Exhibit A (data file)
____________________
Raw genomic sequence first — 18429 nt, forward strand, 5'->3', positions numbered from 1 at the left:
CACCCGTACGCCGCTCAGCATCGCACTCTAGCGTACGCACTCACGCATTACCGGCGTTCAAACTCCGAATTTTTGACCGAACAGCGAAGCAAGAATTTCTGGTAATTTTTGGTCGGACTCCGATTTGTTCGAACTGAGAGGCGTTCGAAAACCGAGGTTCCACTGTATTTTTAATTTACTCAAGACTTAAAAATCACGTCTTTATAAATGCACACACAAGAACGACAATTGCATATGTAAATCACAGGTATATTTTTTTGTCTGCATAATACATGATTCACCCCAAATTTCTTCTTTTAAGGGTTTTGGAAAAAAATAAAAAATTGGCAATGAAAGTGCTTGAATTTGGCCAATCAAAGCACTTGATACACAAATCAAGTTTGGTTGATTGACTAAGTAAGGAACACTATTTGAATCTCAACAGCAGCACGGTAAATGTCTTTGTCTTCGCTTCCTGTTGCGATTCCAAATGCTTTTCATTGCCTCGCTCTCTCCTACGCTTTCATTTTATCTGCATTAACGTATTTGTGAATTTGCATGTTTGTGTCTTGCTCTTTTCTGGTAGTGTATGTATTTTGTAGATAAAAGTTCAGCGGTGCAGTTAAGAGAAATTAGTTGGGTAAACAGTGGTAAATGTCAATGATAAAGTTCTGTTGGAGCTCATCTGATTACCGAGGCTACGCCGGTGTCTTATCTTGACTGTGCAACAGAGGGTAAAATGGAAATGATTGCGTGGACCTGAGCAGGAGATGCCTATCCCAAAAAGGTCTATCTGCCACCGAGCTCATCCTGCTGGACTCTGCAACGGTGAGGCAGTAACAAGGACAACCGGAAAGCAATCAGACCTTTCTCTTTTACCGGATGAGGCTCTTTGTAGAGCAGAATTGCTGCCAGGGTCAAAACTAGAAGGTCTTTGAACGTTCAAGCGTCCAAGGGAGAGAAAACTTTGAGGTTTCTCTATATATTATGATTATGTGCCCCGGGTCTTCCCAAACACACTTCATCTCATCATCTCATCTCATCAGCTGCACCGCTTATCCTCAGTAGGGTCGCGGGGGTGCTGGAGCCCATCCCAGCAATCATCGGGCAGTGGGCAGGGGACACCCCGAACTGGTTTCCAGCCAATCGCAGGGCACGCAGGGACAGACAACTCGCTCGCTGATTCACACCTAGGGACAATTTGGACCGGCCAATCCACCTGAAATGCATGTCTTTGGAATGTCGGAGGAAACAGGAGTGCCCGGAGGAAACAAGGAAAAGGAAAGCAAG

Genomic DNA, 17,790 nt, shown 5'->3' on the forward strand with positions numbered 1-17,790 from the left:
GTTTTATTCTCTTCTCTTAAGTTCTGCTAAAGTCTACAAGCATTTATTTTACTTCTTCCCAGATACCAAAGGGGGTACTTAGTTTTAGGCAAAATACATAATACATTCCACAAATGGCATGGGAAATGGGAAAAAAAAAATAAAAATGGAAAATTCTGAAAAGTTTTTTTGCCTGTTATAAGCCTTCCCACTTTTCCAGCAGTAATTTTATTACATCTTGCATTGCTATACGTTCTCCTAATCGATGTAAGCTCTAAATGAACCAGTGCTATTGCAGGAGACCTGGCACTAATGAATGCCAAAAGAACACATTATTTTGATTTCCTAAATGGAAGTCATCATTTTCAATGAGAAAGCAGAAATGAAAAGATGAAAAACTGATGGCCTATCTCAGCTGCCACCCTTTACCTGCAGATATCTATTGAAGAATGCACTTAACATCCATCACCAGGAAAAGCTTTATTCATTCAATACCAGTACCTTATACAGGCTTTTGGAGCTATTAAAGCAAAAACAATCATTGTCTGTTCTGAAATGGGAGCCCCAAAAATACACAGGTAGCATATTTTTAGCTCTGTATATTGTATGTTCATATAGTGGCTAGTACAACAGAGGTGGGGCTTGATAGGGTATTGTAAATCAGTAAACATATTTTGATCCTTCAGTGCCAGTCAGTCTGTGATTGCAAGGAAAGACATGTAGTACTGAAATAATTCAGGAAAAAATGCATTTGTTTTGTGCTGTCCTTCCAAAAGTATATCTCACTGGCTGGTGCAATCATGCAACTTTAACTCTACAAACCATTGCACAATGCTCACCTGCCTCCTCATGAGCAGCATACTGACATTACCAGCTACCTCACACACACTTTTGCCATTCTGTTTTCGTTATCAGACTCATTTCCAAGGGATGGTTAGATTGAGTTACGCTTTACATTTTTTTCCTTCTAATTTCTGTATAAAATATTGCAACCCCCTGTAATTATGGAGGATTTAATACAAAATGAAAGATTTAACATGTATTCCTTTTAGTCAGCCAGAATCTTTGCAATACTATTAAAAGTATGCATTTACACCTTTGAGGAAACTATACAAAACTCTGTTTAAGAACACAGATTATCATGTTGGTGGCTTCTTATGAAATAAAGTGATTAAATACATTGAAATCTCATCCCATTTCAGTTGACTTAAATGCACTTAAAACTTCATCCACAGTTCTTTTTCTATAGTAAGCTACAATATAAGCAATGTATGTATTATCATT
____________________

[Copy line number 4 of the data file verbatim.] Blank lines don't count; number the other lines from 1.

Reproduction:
GTTTTATTCTCTTCTCTTAAGTTCTGCTAAAGTCTACAAGCATTTATTTTACTTCTTCCCAGATACCAAAGGGGGTACTTAGTTTTAGGCAAAATACATAATACATTCCACAAATGGCATGGGAAATGGGAAAAAAAAAATAAAAATGGAAAATTCTGAAAAGTTTTTTTGCCTGTTATAAGCCTTCCCACTTTTCCAGCAGTAATTTTATTACATCTTGCATTGCTATACGTTCTCCTAATCGATGTAAGCTCTAAATGAACCAGTGCTATTGCAGGAGACCTGGCACTAATGAATGCCAAAAGAACACATTATTTTGATTTCCTAAATGGAAGTCATCATTTTCAATGAGAAAGCAGAAATGAAAAGATGAAAAACTGATGGCCTATCTCAGCTGCCACCCTTTACCTGCAGATATCTATTGAAGAATGCACTTAACATCCATCACCAGGAAAAGCTTTATTCATTCAATACCAGTACCTTATACAGGCTTTTGGAGCTATTAAAGCAAAAACAATCATTGTCTGTTCTGAAATGGGAGCCCCAAAAATACACAGGTAGCATATTTTTAGCTCTGTATATTGTATGTTCATATAGTGGCTAGTACAACAGAGGTGGGGCTTGATAGGGTATTGTAAATCAGTAAACATATTTTGATCCTTCAGTGCCAGTCAGTCTGTGATTGCAAGGAAAGACATGTAGTACTGAAATAATTCAGGAAAAAATGCATTTGTTTTGTGCTGTCCTTCCAAAAGTATATCTCACTGGCTGGTGCAATCATGCAACTTTAACTCTACAAACCATTGCACAATGCTCACCTGCCTCCTCATGAGCAGCATACTGACATTACCAGCTACCTCACACACACTTTTGCCATTCTGTTTTCGTTATCAGACTCATTTCCAAGGGATGGTTAGATTGAGTTACGCTTTACATTTTTTTCCTTCTAATTTCTGTATAAAATATTGCAACCCCCTGTAATTATGGAGGATTTAATACAAAATGAAAGATTTAACATGTATTCCTTTTAGTCAGCCAGAATCTTTGCAATACTATTAAAAGTATGCATTTACACCTTTGAGGAAACTATACAAAACTCTGTTTAAGAACACAGATTATCATGTTGGTGGCTTCTTATGAAATAAAGTGATTAAATACATTGAAATCTCATCCCATTTCAGTTGACTTAAATGCACTTAAAACTTCATCCACAGTTCTTTTTCTATAGTAAGCTACAATATAAGCAATGTATGTATTATCATT